`Ban anti-biotics in all farming'

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The Independent Online
NON-MEDICAL use of antibiotics should be banned and vets should receive less income from selling drugs to farmers, says the Soil Association in a new report today.

In an attack on the growing use of the drugs in agriculture, it points out that many cattle are fed antibiotics throughout their lives, and that use of tetracycline and penicillin, two of the best known ones, has increased by 1,500 per cent and 600 per cent in the past 30 years, even though it was supposed to fall.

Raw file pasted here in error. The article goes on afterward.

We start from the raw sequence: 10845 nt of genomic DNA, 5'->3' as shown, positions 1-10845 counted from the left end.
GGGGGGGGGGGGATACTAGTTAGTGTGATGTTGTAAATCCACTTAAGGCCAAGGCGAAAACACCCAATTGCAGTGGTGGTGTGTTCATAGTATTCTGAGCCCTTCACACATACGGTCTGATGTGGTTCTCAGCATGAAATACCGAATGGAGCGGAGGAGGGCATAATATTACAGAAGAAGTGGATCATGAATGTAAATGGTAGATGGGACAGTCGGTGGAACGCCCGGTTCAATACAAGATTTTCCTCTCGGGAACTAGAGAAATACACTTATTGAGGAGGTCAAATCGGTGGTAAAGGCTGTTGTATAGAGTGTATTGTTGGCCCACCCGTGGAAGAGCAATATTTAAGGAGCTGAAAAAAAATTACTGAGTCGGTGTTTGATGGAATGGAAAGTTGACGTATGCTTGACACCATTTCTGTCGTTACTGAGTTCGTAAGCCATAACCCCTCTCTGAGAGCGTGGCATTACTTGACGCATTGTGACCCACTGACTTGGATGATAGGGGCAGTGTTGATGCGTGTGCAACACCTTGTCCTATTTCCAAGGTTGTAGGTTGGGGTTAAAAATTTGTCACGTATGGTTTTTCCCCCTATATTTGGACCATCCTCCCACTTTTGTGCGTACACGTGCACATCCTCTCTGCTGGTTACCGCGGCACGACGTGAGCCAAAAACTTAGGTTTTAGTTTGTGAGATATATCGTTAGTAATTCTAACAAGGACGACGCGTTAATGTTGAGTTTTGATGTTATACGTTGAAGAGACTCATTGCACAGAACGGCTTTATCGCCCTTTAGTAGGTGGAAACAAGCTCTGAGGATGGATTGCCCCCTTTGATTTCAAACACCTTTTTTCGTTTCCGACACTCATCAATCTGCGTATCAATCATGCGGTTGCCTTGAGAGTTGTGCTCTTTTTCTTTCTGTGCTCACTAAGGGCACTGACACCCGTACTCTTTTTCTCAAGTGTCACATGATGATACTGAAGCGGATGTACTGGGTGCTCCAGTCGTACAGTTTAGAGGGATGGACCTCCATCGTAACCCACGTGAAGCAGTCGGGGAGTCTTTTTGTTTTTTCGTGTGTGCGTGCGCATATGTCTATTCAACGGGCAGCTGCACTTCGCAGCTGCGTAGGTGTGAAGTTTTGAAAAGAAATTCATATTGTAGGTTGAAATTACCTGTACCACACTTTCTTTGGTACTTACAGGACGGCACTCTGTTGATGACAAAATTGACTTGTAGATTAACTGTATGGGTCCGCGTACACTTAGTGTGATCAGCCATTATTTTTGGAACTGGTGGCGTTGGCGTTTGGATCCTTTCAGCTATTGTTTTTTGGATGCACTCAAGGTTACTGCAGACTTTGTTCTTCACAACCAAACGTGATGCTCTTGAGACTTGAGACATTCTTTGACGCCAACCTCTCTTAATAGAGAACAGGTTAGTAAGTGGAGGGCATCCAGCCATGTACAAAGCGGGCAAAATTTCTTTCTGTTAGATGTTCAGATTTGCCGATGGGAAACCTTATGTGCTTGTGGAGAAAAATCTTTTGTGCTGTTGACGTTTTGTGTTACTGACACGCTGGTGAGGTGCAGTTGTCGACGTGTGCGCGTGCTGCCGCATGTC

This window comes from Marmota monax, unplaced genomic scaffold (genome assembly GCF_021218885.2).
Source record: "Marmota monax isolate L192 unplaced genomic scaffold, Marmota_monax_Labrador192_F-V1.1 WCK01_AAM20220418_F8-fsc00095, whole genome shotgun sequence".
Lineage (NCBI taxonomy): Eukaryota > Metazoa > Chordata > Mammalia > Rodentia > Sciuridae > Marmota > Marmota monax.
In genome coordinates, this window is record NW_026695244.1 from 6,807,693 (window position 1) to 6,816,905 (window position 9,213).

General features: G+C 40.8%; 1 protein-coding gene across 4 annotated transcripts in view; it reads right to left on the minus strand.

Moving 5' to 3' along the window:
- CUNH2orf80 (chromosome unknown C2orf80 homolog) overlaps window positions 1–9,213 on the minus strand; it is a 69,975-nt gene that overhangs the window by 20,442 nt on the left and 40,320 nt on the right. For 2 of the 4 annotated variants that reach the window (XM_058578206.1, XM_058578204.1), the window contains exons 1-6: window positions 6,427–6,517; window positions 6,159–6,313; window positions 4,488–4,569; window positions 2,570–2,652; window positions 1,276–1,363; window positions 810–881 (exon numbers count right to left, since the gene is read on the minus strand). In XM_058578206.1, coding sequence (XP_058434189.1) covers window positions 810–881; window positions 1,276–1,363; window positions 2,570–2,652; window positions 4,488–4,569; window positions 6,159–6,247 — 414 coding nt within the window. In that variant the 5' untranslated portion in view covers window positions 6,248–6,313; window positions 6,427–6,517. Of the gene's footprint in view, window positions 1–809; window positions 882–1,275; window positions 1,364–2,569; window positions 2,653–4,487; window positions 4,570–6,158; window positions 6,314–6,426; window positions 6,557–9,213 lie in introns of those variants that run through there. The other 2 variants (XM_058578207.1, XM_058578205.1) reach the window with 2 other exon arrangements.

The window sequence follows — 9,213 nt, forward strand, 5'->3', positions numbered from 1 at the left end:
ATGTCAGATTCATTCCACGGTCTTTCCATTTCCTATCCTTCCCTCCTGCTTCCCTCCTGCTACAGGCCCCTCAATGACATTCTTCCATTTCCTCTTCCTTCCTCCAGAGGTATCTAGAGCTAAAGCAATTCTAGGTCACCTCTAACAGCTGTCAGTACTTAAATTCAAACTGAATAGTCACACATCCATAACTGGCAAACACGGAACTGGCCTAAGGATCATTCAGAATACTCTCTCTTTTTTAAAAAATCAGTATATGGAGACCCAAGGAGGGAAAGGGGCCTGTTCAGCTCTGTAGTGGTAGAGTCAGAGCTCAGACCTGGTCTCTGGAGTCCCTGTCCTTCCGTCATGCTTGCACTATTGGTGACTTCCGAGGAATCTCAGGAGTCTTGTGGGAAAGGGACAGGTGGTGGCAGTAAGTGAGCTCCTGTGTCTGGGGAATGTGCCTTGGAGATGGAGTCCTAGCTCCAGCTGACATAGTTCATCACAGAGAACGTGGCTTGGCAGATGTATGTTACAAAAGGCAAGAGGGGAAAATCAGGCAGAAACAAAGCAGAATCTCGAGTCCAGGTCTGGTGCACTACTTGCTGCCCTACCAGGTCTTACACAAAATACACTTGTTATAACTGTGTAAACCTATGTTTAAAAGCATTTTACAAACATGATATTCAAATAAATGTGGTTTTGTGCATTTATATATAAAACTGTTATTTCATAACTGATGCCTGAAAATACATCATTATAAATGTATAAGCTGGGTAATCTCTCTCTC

"Pigs, poultry and even cattle are getting antibiotics on a daily basis, both to make them grow faster and in an attempt to control the diseases caused by intensive livestock production," said Richard Young, the association's policy co-ordinator. "Total use in farming is actually higher than in human medicine." Of the 1,225 tonnes of antibiotics used annually in the UK, only 40 per cent goes to humans. About a third goes to farm animals and a quarter on pets and horses.

The result, says the report, is that "the use of antibiotics on farms is contributing to the problem of antibiotic resistance."

If bacteria acquire resistance to antibiotics then they would be useless to combat diseases in humans.

Use and Misuse of antibiotics in UK agriculture, Soil Association, Bristol House, 40-56 Victoria St, Bristol BS1 6BY